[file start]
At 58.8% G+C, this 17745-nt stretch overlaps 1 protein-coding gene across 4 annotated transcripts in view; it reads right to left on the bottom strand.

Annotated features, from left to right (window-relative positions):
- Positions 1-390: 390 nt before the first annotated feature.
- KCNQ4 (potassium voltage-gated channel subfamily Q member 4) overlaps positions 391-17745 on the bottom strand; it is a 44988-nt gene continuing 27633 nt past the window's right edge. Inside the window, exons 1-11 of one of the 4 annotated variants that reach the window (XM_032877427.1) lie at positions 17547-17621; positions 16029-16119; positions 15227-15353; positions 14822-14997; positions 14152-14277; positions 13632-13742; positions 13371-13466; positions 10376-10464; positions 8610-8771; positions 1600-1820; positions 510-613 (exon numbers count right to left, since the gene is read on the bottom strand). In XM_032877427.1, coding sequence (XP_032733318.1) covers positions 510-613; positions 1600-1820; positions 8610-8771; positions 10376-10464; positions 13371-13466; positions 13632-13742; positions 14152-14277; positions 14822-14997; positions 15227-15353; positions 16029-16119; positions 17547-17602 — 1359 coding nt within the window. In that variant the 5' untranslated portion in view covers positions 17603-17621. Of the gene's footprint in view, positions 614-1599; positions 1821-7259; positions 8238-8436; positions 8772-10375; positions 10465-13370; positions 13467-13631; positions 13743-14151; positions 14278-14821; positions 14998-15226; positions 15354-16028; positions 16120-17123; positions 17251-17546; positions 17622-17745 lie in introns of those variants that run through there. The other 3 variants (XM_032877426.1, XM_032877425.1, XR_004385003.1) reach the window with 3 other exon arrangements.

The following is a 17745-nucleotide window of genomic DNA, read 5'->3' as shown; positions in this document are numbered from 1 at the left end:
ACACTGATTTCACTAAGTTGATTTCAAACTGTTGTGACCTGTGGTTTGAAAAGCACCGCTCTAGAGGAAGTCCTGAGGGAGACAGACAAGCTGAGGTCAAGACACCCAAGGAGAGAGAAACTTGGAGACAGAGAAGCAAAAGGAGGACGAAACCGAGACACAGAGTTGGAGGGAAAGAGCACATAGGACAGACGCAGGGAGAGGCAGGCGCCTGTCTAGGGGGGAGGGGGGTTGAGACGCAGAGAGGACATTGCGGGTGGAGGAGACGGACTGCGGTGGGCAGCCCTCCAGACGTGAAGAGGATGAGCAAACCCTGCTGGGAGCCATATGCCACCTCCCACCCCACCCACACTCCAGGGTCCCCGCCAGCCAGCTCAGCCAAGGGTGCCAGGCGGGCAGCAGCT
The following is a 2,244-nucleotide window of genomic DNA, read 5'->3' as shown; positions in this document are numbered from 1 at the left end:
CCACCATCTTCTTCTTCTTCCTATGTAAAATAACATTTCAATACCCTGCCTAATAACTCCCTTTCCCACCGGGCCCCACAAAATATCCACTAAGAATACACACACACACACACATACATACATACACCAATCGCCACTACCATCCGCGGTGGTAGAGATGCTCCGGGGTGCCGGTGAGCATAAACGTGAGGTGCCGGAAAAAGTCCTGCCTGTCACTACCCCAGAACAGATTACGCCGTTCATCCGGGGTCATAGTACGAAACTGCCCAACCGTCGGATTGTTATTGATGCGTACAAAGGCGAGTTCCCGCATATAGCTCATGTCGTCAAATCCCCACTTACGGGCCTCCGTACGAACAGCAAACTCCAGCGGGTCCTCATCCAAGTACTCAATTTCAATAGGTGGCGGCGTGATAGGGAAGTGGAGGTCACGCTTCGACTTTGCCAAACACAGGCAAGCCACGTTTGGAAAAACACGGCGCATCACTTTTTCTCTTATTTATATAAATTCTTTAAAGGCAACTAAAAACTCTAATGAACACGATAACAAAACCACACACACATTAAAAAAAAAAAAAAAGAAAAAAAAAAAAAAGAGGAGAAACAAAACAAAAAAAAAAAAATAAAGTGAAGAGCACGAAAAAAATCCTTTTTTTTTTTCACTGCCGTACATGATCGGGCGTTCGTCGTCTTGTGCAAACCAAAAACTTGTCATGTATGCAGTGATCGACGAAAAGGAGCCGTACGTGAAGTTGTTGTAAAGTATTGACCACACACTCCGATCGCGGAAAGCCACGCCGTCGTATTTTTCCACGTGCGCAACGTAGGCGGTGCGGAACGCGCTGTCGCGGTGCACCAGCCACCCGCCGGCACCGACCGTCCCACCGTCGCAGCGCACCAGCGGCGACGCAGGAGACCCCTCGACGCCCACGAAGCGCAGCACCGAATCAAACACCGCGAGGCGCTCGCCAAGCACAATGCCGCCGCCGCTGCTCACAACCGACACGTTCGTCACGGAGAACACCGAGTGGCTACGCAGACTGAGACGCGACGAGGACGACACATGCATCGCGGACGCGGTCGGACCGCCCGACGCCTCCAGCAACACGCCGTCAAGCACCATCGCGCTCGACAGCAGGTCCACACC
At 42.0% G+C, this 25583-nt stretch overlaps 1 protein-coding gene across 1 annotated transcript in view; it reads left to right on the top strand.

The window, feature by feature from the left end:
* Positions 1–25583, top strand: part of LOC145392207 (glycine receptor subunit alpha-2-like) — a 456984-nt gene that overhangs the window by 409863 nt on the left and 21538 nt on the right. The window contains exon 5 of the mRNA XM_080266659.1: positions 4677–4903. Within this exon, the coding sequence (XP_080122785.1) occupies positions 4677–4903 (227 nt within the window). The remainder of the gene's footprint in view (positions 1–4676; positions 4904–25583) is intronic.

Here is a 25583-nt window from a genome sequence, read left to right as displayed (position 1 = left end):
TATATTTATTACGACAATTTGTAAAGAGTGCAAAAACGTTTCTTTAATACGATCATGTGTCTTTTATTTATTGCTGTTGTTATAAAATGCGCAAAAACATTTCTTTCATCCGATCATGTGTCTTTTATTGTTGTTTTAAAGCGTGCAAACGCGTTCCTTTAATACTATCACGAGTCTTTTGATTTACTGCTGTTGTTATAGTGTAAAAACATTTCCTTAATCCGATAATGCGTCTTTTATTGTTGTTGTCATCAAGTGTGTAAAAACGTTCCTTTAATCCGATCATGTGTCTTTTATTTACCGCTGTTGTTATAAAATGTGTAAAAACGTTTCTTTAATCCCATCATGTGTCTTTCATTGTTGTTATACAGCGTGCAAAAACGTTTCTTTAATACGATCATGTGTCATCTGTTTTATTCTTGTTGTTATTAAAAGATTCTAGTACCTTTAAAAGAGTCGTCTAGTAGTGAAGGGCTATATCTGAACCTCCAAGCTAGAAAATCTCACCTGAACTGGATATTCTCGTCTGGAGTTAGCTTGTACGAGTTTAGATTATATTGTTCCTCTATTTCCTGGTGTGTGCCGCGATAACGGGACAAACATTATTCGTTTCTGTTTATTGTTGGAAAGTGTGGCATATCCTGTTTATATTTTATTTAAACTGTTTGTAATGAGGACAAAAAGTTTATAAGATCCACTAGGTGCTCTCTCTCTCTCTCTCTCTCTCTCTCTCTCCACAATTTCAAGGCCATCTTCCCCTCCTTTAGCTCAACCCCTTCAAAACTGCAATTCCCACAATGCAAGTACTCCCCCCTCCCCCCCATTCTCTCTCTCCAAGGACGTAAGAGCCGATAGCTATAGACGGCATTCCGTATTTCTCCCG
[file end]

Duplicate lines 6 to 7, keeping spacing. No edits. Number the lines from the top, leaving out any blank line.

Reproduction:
ACACTGATTTCACTAAGTTGATTTCAAACTGTTGTGACCTGTGGTTTGAAAAGCACCGCTCTAGAGGAAGTCCTGAGGGAGACAGACAAGCTGAGGTCAAGACACCCAAGGAGAGAGAAACTTGGAGACAGAGAAGCAAAAGGAGGACGAAACCGAGACACAGAGTTGGAGGGAAAGAGCACATAGGACAGACGCAGGGAGAGGCAGGCGCCTGTCTAGGGGGGAGGGGGGTTGAGACGCAGAGAGGACATTGCGGGTGGAGGAGACGGACTGCGGTGGGCAGCCCTCCAGACGTGAAGAGGATGAGCAAACCCTGCTGGGAGCCATATGCCACCTCCCACCCCACCCACACTCCAGGGTCCCCGCCAGCCAGCTCAGCCAAGGGTGCCAGGCGGGCAGCAGCT
The following is a 2,244-nucleotide window of genomic DNA, read 5'->3' as shown; positions in this document are numbered from 1 at the left end: